October 8, 2018
“Coming out” is a phrase that carries a lot of emotional baggage for myself and other LGBTQ people. It’s portrayed in media and popular culture as the moment you finally decide to be yourself, step out of the proverbial closet, collect your gay card and enter your new life as a queer individual. What many don’t realize is that coming out is not a singular experience, but a process that spans the entire lifetime of an LGBTQ person.
Luckily for me, I never had to come out to my family. My mom knew I was gay at around age four. While my sister dragged her Barbie dolls around by their hair, I played dress-up with them. I exhibited some stereotypical behaviors throughout childhood, and by the time I seriously considered telling my parents I was gay at 15, they told me they already knew. They were as supportive as I could have hoped for, and though I had already been out to my friends, their support took a massive weight off my shoulders.
I figured my life would be like the end of Love, Simon, and I would live happily ever after as a gay man. What I didn’t expect was that even though I came out to all my friends and family, I had to continue to come out to people in the peripheries of my life: teachers, doctors and others. Sometimes I don’t want to come out because it is easier to reply to the friendly, yet misinformed inquiry if I have a girlfriend with a simple “No” rather than a “No, but I have a boyfriend.”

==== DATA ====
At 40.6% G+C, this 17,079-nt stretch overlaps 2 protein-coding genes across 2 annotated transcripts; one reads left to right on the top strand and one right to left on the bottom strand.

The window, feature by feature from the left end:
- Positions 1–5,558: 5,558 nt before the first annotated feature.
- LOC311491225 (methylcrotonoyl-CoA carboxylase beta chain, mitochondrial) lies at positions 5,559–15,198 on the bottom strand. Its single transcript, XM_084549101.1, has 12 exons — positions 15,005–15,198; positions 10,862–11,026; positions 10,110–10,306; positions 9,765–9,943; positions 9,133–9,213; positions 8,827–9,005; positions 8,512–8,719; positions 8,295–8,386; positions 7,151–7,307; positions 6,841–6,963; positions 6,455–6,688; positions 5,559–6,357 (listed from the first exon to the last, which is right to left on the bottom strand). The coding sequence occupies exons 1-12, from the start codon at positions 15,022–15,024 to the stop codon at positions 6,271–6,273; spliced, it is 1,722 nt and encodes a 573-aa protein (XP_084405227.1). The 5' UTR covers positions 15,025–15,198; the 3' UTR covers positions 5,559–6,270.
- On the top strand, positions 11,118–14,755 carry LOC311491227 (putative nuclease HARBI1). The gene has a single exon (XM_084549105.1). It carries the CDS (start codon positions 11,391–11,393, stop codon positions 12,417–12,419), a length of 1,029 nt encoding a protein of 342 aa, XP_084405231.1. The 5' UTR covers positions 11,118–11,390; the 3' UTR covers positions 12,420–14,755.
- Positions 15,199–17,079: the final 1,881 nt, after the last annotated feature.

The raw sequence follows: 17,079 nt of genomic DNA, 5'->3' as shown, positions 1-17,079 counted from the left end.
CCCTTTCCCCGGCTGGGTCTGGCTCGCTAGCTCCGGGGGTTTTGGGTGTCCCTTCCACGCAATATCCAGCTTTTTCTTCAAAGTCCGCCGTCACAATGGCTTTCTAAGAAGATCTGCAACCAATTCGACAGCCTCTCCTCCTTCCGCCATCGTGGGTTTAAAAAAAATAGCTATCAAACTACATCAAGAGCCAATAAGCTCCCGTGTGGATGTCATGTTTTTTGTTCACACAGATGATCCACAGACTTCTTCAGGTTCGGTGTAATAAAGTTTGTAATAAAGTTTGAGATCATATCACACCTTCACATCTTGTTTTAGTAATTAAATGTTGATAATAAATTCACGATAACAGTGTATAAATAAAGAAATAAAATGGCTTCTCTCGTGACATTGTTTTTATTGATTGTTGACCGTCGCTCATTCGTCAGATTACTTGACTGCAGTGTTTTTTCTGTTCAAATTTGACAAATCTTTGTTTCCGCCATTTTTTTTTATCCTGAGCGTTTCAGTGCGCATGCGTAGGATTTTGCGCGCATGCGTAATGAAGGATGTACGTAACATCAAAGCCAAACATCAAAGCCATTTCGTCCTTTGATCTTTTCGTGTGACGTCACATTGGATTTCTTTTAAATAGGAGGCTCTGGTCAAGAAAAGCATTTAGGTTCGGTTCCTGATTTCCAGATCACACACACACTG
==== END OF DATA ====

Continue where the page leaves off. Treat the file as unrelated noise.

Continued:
The worst part (that no one tells you) is not being able to be ‘out’ for fear of personal safety. Growing up in the Deep South, I am all too familiar with situations in which people would certainly socially ostracize me, if not physically harm me, if I came out to them. Knowing that makes me feel like that scared 15-year-old again. Even liberal Seattle is not free from homophobia, and there have been many times when being visibly out has led to verbal and physical altercations. None of that deters me, and it’s nearly incomparable to how happy I am now versus if I was still in the closet.
This National Coming Out Day, please consider your LGBTQ friends and family. Though some might be out, that doesn’t mean their journey is over; unfortunately, the journey of coming out never ends. For those who decide to come out October 11, or any other day, please know it has likely taken them years to work up the courage, and they will deal with coming out for the rest of their lives. If you don’t have any LGBTQ relatives or friends (hint: you probably do), try your best to be welcoming and caring, because even one positive person can make the difference between life and death for LGBTQ people, especially LGBTQ youth.
National Coming Out Day celebrates bravery and reminds us that some people sacrifice family bonds and lifelong friends to simply be themselves. Use that day to remind your LGBTQ friends, family and coworkers that you love them; I promise they will appreciate it. – Brandon Burns, Plymouth Facilities Coordinator
photo: Brandon and Marcus share their lives and stories.